Pulmonary sarcomatoid carcinoma (PSC) is a unique and biologically fascinating group of poorly differentiated non-small cell lung cancer (NSCLC), however it is highly aggressive with poor overall survival compared to other types of NSCLC. Radical surgery remains the standard of care for early localized disease but this has shown to result in high recurrence rates. Traditional palliative chemotherapy is associated with poor response in advanced/metastatic PSC. Recent comprehensive genetic studies and clinical observations are starting to elucidate the key oncogenic underpinnings of PSC. In particular, the recent identification of frequent genetic alterations of the MET gene leading to exon 14 skipping have yielded actionable targets for intervention with available MET inhibitors for a subset of PSC patients. Immunotherapy against immune checkpoints, such as anti-PD1/PD-L1 agents, have also raised great interest for the management of PSC. A growing understanding of the molecular pathogenesis of PSC is rapidly yielding novel approaches for the treatment of this deadly malignancy.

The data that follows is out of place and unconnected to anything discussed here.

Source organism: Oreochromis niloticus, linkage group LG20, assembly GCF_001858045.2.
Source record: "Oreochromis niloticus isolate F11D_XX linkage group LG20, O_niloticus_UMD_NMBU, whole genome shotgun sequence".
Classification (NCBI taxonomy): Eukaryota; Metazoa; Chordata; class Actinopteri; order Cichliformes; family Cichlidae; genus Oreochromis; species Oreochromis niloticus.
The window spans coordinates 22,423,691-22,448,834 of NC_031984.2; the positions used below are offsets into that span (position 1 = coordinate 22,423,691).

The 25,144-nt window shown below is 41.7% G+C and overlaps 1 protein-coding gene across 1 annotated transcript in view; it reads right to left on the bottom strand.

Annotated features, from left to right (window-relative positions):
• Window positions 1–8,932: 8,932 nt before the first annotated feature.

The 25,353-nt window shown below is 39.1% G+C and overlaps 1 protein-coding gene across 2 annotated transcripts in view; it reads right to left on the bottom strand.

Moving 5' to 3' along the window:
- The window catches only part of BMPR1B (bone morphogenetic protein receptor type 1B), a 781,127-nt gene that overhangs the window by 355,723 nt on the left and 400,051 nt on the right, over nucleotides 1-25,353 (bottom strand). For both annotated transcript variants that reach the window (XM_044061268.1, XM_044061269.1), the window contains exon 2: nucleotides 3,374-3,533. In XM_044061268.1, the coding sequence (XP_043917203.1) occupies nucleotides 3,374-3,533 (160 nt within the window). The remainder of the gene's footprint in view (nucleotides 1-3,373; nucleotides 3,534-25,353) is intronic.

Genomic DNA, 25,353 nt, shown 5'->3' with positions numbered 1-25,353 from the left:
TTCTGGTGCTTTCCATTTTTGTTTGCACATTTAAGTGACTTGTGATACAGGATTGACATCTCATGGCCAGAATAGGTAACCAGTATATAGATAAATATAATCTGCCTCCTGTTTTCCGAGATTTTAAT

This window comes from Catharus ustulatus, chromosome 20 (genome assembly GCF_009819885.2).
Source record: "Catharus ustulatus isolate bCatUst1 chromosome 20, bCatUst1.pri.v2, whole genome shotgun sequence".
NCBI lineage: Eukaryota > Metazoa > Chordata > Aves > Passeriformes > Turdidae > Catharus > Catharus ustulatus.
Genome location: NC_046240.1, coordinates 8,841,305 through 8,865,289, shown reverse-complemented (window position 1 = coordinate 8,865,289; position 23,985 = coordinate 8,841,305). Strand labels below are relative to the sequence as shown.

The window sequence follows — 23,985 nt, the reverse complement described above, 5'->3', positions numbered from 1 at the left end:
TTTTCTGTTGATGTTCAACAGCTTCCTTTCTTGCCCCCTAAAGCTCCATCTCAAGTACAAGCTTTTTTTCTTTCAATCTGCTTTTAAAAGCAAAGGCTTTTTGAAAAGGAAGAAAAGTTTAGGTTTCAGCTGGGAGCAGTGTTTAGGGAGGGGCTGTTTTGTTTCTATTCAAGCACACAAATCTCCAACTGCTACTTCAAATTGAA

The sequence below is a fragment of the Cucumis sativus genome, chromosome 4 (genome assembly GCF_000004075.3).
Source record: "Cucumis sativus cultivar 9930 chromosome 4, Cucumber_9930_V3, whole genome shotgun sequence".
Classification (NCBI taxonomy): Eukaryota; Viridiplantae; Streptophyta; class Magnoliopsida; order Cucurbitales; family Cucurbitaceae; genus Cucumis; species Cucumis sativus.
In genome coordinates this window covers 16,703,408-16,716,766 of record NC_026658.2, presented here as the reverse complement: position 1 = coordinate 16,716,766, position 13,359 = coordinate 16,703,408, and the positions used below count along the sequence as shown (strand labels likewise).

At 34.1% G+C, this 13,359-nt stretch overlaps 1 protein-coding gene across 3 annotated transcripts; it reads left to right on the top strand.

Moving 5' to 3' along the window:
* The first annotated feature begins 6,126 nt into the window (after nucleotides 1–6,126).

- lung cancer
- Pulmonary sarcomatoid carcinoma
- Targeted therapy
ASJC Scopus subject areas
- Pulmonary and Respiratory Medicine
- Immunology and Allergy
- Public Health, Environmental and Occupational Health